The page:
JR: “new nationalised regional banks, regional public sector energy companies”

    Not much between Tory and Labour there then. Your government has been supporting the regional bank RBS to the tune of £6bn (last year).

    And now Teresa May is going to guarantee workers rights – what rights?

    How will you ensure that these rights don’t make our economy more uncompetitive?

    It’s worth pointing out that Macron the new French president intends to reform the sclerotic French economy, while I don’t think he will. It would be ironic if Macron makes France more competitive that the UK.

    • Beecee
      Posted May 17, 2017 at 11:04 am | Permalink

      He immediately showed who is boss by visiting Ms Merkel on day 2.

      He will have to get her approval before he implements anything.

      It would be nice to know what bones she will now feed the French peoples.

    • getahead
      Posted May 17, 2017 at 6:50 pm | Permalink

      Ironic? It would also be amazing.

      • APL
        Posted May 18, 2017 at 2:21 pm | Permalink

        Getahead: ” It would also be amazing.”

        Well, yes. But not really anything to boast about. Even so.

  13. A.Sedgwick
    Posted May 17, 2017 at 8:20 am | Permalink

    I will be voting Conservative, without any great enthusiasm though, the first time since 2005.

    If the choice was Corbyn or staying in the EU, without hesitation I would choose the latter and I am a Leaver of the first order and critic of the EU for decades.

    Mrs. May’s choice to Remain is hard to reconcile, in my view she is wrong about Grammar Schools, Hinckley C, HS2, 0.7% Overseas Aid, several cabinet ministers and no doubt other points to be confirmed. There is a view that she is a talker.

    I hope I am wrong but as Napoleon’s much quoted ” give me lucky generals”, she has been lucky with no credible alternative for PM after the Cameron/Osborne fiasco, Nigel Farage creating the opportunity and the unbelievably dreadful Corbyn.

    • Mark B
      Posted May 17, 2017 at 1:19 pm | Permalink

      And very, very lucky as Home Secretary. Especially given her record.

      • Timaction
        Posted May 17, 2017 at 6:31 pm | Permalink

        Appalling record. Total failure.

  14. formula57
    Posted May 17, 2017 at 8:21 am | Permalink

    Would Royal Mail be renationalized at the prevailing market price (now 428 pence per share) or at the gross undervalue (330 pence per share) set on initial sale by Dr. Cable when Business Secretary or at the 455 pence reached on the first day of trading or some other figure?

    • Roy Grainger
      Posted May 17, 2017 at 1:47 pm | Permalink

      Several of Corbyn’s nationalisation plans seem to violate EU rules, the rail one for instance. Yet Corbyn says he will stay inside the Single Market and thus the EU would insist on those rules being enforced. Hypothetical, I know.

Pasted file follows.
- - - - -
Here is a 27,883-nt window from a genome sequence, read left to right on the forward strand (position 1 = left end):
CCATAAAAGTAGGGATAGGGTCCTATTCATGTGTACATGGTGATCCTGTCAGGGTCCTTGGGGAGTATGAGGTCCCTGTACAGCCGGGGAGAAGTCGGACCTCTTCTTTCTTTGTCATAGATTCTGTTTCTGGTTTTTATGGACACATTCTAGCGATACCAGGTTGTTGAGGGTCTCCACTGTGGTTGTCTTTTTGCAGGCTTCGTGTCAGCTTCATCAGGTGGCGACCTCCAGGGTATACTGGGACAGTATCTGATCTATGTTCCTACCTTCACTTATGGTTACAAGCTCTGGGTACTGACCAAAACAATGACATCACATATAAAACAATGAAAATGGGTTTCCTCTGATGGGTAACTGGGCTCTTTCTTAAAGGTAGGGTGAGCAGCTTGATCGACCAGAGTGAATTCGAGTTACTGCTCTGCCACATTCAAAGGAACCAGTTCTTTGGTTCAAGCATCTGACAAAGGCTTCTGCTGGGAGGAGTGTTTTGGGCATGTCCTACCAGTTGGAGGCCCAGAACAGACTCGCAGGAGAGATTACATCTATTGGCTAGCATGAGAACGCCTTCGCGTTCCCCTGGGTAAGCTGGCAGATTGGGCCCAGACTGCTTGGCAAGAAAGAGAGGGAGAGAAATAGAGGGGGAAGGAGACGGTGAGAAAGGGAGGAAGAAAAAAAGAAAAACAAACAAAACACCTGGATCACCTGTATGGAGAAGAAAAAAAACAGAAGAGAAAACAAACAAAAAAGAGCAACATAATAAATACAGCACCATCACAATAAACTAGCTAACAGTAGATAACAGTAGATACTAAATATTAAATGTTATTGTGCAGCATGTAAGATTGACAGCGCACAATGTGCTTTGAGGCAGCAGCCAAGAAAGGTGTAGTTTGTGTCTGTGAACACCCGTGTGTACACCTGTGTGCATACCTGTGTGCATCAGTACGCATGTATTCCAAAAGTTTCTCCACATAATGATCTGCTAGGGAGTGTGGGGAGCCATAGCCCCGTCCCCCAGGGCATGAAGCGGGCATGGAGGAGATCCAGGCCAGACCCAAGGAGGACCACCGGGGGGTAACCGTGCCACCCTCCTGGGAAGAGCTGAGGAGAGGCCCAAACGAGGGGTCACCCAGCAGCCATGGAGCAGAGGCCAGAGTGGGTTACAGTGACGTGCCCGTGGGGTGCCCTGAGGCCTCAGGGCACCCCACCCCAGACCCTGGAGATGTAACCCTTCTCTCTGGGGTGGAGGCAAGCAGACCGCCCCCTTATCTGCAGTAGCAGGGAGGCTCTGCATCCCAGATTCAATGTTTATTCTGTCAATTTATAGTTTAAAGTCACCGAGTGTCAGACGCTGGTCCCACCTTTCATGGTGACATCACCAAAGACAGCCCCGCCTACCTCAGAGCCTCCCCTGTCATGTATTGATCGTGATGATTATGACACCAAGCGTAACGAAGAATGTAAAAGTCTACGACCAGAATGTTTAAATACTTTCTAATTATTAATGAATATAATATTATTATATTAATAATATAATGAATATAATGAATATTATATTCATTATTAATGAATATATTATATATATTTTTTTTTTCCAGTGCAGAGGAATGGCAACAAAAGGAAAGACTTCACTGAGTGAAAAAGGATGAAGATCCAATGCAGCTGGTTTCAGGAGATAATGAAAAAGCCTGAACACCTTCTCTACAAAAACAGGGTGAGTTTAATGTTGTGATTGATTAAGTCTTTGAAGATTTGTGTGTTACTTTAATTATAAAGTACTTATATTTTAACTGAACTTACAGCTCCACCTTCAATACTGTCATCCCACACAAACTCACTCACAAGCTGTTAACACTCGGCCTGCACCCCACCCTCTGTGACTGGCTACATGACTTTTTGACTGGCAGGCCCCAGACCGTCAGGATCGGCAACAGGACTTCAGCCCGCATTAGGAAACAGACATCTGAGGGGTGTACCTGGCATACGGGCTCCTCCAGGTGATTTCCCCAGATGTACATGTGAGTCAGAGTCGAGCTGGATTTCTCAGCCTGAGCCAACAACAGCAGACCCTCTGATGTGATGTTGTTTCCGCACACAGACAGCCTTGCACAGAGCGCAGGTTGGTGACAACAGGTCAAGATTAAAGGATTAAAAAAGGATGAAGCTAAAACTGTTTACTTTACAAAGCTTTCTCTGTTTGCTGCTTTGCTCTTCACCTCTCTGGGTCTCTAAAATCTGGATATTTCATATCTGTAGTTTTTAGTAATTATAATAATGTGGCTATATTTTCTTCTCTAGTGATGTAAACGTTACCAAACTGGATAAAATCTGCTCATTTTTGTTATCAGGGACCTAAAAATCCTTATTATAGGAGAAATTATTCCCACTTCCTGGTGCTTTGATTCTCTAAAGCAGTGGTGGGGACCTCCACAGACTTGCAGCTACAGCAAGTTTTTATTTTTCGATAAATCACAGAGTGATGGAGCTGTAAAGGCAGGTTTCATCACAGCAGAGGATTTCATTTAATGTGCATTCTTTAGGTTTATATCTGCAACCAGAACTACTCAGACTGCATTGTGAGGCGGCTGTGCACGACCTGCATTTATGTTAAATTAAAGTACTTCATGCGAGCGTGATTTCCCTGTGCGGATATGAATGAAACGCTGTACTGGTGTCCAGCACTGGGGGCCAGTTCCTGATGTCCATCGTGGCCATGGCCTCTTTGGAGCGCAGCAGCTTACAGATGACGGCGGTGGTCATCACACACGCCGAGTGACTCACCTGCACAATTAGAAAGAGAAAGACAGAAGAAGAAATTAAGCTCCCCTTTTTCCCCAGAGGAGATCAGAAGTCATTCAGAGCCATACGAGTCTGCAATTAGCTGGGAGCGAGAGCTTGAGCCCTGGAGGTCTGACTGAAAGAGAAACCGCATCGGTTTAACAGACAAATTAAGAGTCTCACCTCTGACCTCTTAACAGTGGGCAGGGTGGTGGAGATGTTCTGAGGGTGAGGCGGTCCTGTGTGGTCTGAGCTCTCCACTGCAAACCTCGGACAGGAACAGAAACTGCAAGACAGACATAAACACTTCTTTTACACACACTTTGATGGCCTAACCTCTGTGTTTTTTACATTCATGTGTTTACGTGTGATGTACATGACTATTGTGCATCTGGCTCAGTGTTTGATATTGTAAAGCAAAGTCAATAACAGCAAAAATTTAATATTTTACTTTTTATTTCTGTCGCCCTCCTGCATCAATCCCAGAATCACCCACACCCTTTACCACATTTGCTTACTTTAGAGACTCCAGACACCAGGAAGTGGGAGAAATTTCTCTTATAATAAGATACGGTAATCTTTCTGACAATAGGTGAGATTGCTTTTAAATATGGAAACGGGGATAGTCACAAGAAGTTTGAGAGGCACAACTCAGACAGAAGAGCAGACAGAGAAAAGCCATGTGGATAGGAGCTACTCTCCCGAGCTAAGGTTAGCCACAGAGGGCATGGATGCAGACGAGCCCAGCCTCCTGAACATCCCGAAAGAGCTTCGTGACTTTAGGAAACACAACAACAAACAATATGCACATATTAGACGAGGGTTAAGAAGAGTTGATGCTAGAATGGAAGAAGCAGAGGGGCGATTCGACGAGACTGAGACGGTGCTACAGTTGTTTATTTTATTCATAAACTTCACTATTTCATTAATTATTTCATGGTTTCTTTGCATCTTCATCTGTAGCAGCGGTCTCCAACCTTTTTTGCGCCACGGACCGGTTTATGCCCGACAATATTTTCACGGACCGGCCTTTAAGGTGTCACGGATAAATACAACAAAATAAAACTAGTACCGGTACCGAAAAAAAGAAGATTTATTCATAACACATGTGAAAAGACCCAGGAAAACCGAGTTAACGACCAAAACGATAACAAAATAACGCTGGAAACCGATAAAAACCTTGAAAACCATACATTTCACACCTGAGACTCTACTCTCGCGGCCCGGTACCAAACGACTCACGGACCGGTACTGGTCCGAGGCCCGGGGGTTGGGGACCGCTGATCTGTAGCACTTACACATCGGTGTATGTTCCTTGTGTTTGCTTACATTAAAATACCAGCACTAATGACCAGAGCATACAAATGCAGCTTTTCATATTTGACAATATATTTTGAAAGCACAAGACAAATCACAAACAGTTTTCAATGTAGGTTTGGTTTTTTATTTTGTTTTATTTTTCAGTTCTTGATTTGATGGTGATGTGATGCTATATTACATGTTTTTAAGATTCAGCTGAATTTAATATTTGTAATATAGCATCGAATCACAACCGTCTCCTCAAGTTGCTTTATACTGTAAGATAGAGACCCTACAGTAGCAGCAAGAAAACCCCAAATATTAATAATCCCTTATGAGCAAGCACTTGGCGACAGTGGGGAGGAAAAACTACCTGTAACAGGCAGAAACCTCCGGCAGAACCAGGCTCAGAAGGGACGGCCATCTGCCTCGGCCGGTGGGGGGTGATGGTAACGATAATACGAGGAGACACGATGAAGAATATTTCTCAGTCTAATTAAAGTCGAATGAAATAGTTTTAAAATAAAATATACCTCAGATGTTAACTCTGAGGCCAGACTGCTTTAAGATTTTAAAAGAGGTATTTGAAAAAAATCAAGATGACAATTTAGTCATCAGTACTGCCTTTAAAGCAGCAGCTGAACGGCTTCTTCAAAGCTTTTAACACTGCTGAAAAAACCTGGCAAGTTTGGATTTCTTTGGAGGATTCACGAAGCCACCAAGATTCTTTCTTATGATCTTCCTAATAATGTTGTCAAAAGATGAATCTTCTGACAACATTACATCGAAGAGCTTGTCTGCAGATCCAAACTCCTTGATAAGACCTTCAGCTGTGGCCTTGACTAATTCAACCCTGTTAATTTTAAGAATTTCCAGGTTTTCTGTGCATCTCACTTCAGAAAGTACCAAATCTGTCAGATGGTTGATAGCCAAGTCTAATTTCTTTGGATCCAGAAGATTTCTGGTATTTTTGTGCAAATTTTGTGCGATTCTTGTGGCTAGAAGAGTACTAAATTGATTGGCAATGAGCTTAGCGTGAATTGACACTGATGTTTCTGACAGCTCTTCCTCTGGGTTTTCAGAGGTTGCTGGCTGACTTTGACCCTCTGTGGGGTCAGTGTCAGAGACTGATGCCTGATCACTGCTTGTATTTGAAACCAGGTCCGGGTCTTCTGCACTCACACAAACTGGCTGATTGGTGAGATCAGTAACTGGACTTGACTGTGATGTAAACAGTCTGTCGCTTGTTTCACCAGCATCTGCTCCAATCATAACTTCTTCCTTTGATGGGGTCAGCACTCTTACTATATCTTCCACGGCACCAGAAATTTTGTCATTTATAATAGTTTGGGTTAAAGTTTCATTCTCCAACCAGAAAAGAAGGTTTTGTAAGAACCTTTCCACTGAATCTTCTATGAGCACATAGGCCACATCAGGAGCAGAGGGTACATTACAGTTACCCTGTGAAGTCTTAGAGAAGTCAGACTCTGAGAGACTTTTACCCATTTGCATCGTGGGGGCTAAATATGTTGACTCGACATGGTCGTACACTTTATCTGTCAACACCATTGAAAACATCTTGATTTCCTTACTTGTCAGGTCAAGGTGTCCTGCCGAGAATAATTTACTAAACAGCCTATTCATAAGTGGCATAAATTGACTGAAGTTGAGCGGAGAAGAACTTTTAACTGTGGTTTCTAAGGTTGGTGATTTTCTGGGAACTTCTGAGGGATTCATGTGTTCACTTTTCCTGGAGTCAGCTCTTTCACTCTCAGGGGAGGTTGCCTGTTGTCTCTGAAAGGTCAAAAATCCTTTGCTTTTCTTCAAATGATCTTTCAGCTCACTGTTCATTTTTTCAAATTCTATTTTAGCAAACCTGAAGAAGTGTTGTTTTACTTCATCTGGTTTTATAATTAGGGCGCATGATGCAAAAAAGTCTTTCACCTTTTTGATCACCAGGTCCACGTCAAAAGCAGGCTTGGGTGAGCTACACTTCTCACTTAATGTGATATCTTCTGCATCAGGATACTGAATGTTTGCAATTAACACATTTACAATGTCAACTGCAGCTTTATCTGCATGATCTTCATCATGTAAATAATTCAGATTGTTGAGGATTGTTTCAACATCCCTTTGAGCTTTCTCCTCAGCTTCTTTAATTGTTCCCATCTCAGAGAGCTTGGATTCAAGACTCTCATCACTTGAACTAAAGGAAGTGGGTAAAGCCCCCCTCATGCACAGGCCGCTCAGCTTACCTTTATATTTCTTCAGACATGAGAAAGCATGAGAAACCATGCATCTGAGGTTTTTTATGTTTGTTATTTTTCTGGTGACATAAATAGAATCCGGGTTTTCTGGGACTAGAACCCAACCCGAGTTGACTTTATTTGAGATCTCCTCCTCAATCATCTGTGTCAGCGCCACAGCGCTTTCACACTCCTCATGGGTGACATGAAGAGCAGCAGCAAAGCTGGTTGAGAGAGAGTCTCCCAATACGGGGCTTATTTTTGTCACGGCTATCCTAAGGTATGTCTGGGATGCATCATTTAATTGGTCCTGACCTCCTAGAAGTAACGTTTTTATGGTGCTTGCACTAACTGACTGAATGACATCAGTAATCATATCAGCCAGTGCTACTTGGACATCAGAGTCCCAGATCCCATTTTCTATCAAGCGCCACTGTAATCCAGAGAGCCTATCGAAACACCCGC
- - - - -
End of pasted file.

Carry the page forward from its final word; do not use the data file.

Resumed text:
• Paul wills
        Posted May 17, 2017 at 4:44 pm | Permalink

        There is no way the UK can stay inside the single market now.. it just wont happen….after the general election mrs may will exercise full control and power and will see to that..then the next thing she’ll do is to see off the tory right wing crowd who have had too much to say about everything up till now…and then she’ll be completely free to do some kind of a third country deal with the EU according to her own likes and dislikes and which will suit some parts of the economy but not others…it’ll be a typical fudge- as we’ll end up half in and half out of the customs union..and am afraid theres not a thing we can do about it.

  15. Chris S
    Posted May 17, 2017 at 8:23 am | Permalink

    Even McClusky is no longer pretending that Labour can win the election. Voters tend to distance themselves from losers, preferring to be associated with winners, so I suspect that Labour are heading for meltdown. With this manifesto they deserve it

    McClusky’s measure of “success” at 200 seats is looking optimistic

    Even such a comprehensive defeat for socialism won’t finish them off, though. The zealots will still say they would have won if only the policies were more left wing when any sane person has seen ample evidence over the years that England, where elections are won and lost, is small “C” conservative in outlook.

    When Mrs May is returned to office she will get on with Brexit. There is little she can do with the NI economy but I would rerally like her to step in and get to grips with the Scottish and Welsh economies, both of which are a considerable drag on England with their huge deficits.